Tesla Can’t Just Keep Preaching to the Converted

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Tesla Inc.’s quarterly earnings calls have a ritualistic feel; more of a pageant for devotees than a forum for scrutiny. Yet this week’s event was helpful, if only because it showcased the difficulties of pleasing the fans while trying to expand the crowd. 

Nine days before Tesla reported results, two people died in a fiery crash near Houston involving a Tesla Model S. Initial reports that no one was in the driver’s seat fueled speculation that Tesla’s Autopilot driver-assistance software was involved. CEO Elon Musk pushed back, but on the call mostly deferred to Lars Moravy, Tesla’s VP of  vehicle engineering. He said various indications — road condition, distance driven, seat belts being unbuckled — implied Autopilot’s functions either couldn’t have been engaged or couldn’t have led to a high-speed crash. And the “deformed” steering wheel made it “a likelihood” someone was driving at impact. 

Yet the mystery remains, not least because the local fire marshal’s report confirms there was nobody behind the wheel in the wreckage (see my Bloomberg News colleague Dana Hull’s story here). Moravy’s explanation suggests adaptive cruise control was used at some point and the car came to “a complete stop” when the driver’s seatbelt was unbuckled, raising further questions about what seems like a bizarre sequence of events. For example, did the driver use (or misuse) the cruise control feature, stop, hit the pedal, crash and slam into the wheel so hard it deformed, and then somehow move seats as the car burned?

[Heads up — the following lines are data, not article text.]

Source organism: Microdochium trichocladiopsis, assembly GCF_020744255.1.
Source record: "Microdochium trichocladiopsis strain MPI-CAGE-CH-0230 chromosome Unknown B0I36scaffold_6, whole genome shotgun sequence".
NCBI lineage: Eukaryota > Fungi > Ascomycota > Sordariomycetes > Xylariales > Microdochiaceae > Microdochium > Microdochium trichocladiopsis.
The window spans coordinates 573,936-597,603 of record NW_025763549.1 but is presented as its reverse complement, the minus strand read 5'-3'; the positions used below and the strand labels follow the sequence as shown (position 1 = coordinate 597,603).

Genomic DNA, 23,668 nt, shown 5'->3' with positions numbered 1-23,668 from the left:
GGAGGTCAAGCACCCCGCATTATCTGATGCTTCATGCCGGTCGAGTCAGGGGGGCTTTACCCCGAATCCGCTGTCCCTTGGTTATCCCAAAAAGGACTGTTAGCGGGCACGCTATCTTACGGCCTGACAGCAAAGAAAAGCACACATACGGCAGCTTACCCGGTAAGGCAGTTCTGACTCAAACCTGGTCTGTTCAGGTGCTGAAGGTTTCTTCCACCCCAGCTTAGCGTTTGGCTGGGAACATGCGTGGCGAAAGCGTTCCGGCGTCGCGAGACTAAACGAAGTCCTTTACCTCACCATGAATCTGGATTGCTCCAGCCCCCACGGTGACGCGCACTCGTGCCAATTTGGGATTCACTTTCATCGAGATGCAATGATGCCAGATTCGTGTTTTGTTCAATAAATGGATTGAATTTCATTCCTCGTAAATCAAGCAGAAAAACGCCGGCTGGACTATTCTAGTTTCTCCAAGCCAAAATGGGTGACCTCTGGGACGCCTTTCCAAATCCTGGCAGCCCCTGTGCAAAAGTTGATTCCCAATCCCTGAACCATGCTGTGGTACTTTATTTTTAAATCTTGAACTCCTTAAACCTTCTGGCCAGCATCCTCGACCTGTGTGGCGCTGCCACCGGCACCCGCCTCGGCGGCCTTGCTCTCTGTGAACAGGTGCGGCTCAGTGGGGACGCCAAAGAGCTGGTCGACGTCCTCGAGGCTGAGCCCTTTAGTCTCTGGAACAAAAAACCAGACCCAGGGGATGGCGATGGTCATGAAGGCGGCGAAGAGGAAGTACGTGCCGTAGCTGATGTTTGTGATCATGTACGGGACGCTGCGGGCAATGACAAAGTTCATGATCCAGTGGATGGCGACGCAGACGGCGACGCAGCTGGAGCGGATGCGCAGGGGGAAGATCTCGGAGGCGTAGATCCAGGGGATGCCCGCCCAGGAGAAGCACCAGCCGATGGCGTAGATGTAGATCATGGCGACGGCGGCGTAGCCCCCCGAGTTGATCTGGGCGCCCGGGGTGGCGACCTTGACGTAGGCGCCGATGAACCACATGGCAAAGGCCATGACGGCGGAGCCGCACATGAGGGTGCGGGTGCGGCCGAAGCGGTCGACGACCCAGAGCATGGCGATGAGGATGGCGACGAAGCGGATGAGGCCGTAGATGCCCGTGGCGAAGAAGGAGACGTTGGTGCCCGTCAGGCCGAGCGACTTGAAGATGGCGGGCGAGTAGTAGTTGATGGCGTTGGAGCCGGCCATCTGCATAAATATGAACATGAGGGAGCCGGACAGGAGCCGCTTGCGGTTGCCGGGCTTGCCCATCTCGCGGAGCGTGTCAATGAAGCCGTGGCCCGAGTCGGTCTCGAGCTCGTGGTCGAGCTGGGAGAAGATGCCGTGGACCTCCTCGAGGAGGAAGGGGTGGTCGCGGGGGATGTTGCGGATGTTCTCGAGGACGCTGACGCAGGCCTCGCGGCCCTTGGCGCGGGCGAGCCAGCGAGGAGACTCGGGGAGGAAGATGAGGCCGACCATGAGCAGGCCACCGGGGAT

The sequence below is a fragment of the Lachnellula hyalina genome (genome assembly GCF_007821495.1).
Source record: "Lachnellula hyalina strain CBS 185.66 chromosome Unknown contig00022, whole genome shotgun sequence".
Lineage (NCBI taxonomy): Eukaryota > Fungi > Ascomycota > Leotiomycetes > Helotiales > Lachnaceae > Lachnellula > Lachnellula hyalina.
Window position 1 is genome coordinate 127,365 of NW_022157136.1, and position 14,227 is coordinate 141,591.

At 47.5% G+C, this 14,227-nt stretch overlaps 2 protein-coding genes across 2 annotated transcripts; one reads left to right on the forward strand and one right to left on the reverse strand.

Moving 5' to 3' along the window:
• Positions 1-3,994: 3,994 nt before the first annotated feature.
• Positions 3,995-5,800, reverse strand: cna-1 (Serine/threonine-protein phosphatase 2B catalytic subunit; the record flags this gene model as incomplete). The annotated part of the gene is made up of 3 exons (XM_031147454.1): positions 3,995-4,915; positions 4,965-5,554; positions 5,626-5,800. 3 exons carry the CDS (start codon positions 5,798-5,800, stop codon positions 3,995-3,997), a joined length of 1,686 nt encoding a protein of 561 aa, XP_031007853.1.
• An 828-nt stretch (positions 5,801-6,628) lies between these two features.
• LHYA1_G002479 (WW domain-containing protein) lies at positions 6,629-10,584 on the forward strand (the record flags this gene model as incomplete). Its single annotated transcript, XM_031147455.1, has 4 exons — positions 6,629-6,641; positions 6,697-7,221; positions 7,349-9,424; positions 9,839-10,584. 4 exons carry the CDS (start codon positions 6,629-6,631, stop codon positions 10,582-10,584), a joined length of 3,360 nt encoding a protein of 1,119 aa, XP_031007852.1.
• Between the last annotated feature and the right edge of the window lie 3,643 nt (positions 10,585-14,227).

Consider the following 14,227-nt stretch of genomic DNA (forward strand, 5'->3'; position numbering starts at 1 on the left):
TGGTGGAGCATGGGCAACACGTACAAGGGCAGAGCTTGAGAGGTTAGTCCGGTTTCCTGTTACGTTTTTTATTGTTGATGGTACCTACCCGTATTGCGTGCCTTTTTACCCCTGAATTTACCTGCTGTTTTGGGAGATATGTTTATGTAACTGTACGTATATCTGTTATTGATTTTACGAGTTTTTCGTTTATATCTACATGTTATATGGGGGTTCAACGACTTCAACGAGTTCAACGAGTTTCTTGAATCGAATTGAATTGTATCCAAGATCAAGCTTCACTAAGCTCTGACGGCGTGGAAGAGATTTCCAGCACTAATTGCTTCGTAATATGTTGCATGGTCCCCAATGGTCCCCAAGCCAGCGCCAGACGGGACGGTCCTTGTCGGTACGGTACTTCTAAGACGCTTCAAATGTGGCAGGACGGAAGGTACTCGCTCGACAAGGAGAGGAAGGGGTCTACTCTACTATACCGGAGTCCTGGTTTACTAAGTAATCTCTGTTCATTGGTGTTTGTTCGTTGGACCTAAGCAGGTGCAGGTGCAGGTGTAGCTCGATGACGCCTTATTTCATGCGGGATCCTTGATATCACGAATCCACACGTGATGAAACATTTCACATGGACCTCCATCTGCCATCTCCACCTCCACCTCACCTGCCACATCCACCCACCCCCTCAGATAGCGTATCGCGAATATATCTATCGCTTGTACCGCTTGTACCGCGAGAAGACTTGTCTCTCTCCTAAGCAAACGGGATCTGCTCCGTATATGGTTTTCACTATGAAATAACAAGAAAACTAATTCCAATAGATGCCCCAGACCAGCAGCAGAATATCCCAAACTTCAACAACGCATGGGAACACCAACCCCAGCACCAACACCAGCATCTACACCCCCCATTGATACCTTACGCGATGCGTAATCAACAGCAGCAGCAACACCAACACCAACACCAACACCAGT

Rather than disappear down the Reddit-hole of blaming either Autopilot or the driver, this may have been a case of a driver abusing a driver-assistance feature that has a long, YouTube’d history of being abused. Tesla makes clear that, despite the nomenclature of Autopilot and its upgrade, Full Self Driving Capability, the cars aren’t autonomous and drivers should keep their hands on the wheel.

And yet, go to the relevant Tesla site and you’ll see a short video that begins like this:

Tesla Can’t Just Keep Preaching to the Converted

Any driver-assistance system is open to abuse. I’m guessing, though, that marketing it with phrases like “the car is driving itself” might raise the risk of that. Liza Dixon, who researches human-machine interaction, has dubbed this emerging problem of a mismatch between vehicle automation capabilities and branding “autonowashing.” A study published last September by the AAA Foundation for Traffic Safety found this mismatch had real effects on drivers’ risk tolerance .

Tesla’s position is confusing. On the same call where Moravy addressed criticism in part by highlighting Autopilot’s limitations, Musk boasted “we appear to be able to do things with full self-driving that others cannot.” Musk has talked of fleets of money-spinning robotaxis (forthcoming), yet the latest 10-Q filing dryly states that future iterations of Tesla’s type of self-driving technology might not “perform as expected in the timeframe we anticipate, or at all.”